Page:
The similitude with the psychological traits of the house Negroes is unmistakable: both were fated to alienation and lacked the self-awareness to reconstruct an Afrocentric epistemology to help navigate their thoughts and experiences.
It doesn’t take something like Quentin Tarantino’s depiction of Stephen, the butler from Django Unchained, to appreciate the enduring relevance of what Malcolm and Fanon were highlighting.
Today, we can trace the politics of the modern plantation through examples of obsequious Black Americans trying to increase their cultural capital by endearing themselves to dog-whistling politicians or endorsing parties in the throes of race-baiting campaign tactics. Examples of these include Confederate apologists like Virginia Flaggers activists and musicians such as Kanye West who egregiously claim that slavery was a choice.
Minorities who become mouthpieces for certain sections of the establishment (notorious for xenophobic and anti-immigrant messages and whose policies are clearly detrimental to the wellbeing of people of colour) can be just as unscrupulous as the native informant. This is symptomatic of the very psychological trauma that Malcolm and Fanon unpacked with incredible clarity.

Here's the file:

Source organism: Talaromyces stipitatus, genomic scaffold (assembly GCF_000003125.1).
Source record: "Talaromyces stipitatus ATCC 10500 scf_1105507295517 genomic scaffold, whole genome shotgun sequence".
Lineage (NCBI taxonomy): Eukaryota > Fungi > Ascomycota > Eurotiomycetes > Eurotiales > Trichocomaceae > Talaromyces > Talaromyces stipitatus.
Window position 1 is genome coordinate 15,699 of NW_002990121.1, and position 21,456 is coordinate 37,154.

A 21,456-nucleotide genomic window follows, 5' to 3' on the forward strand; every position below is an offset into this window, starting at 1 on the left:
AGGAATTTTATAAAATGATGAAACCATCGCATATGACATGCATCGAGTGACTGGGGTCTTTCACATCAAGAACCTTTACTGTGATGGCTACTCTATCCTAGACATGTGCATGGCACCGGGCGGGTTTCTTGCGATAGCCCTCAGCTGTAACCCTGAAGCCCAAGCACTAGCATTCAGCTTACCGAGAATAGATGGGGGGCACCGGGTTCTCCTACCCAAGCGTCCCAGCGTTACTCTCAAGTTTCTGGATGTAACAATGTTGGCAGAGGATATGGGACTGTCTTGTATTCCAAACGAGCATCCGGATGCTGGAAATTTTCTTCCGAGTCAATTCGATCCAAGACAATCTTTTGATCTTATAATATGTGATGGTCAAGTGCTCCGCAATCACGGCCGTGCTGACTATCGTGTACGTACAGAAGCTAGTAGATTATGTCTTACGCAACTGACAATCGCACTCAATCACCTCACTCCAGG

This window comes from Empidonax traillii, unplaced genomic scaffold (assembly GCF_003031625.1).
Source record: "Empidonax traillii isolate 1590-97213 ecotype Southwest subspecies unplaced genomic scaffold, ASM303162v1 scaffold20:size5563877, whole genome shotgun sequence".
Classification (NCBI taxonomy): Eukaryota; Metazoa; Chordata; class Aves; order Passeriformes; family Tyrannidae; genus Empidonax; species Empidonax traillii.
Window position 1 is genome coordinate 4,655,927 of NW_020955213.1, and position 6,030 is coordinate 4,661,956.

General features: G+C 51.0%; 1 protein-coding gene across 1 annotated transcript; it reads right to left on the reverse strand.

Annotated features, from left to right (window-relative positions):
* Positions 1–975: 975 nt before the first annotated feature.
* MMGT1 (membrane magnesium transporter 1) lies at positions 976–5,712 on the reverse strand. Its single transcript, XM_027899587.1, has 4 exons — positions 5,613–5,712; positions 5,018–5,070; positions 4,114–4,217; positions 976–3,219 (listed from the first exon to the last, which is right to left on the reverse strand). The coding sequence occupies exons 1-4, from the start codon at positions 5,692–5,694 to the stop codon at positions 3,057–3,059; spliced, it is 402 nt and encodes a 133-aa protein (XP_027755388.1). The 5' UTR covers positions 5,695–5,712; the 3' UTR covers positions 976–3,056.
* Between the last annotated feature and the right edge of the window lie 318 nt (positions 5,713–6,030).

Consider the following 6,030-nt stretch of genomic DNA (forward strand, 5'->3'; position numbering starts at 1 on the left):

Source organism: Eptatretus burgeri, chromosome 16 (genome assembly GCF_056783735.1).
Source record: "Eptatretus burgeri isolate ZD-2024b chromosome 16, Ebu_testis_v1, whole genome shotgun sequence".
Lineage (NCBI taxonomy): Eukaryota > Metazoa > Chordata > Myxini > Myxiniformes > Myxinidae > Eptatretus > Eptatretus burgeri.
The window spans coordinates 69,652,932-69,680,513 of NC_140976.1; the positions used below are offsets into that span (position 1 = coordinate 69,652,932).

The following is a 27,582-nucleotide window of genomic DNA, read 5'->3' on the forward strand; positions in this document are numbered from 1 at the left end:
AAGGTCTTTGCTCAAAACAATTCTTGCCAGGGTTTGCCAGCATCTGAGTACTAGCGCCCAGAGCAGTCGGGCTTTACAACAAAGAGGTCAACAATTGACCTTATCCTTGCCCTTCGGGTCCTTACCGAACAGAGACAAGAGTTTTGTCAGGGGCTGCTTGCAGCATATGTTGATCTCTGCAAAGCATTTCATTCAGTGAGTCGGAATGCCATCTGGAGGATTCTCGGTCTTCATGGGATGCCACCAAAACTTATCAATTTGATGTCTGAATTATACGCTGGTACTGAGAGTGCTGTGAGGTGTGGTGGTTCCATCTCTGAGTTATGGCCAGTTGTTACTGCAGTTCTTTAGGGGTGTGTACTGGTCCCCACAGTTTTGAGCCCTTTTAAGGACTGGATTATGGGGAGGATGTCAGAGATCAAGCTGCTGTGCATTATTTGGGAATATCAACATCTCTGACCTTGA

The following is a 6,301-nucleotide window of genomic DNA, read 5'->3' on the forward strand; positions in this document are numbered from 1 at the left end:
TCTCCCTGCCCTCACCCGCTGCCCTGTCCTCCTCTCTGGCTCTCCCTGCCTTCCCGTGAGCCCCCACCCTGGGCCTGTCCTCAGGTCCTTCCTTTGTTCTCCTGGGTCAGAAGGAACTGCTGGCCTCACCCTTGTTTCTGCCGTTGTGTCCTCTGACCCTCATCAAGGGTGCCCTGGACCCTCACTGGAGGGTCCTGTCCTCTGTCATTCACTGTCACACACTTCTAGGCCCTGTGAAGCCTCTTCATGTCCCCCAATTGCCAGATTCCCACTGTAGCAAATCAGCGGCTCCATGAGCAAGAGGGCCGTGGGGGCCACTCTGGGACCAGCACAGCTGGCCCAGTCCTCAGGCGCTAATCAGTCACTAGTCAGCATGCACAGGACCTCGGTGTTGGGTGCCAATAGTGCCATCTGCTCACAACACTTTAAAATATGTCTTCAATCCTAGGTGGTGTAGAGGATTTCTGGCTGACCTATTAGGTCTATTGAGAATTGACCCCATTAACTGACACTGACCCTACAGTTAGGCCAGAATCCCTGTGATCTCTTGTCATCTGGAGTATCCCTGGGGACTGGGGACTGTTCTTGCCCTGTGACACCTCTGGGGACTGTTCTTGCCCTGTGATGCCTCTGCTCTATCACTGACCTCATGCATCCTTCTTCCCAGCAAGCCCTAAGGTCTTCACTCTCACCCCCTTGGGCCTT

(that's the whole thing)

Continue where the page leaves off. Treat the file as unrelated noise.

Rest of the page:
Whenever White supremacy rears its ugly head, Black pundits are summoned to parrot conservative denial by countering claims of prejudice in a clearly racialised social hierarchy. These pundits, who throw their community under the bus in order to win approval, have a very similar mental disposition to what both Malcolm and Fanon opined.
Entangled in a web of psychological complexes and subconsciously worshipping at the altar of Whiteness, these ‘Uncle Toms’ are feted and co-signed by the status quo as token coloured faces on contentious establishment (White) opinions.
Although Malcolm and Fanon’s reflections focused primarily on the neurotic refusal to face up to one’s Blackness, their works offer a helpful vantage point. The distorted conception of the self that has regrettably taken root in the modern Muslim psyche can therefore be contextualised, contributing towards the atomisation of the Muslim identity and the unforgiveable treachery towards sections of the Ummah.
The consequences of lost history are acutely present among diaspora Muslims, many of whom bear the imprint of the psychological effects wrought by colonialism. Like the modern Negro – whom W. E. B. Du Bois claimed was born with a veil into a world that afforded him no true self recognition – who is fuelled largely by historical experience, Muslims are also suffering from a double consciousness and conflicting duality. As a result of internalising fundamentally Western projections of Islam that emerged in the colonial period, Muslims are no longer anchored to the Islamic tradition and are deprived of a comprehensive Muslim weltanschauung (worldview). Their ruminations on faith, politics, and society – while purportedly influenced by religious norms – are often bound by an alien epistemic framework imposed through generations of cultural imperialism.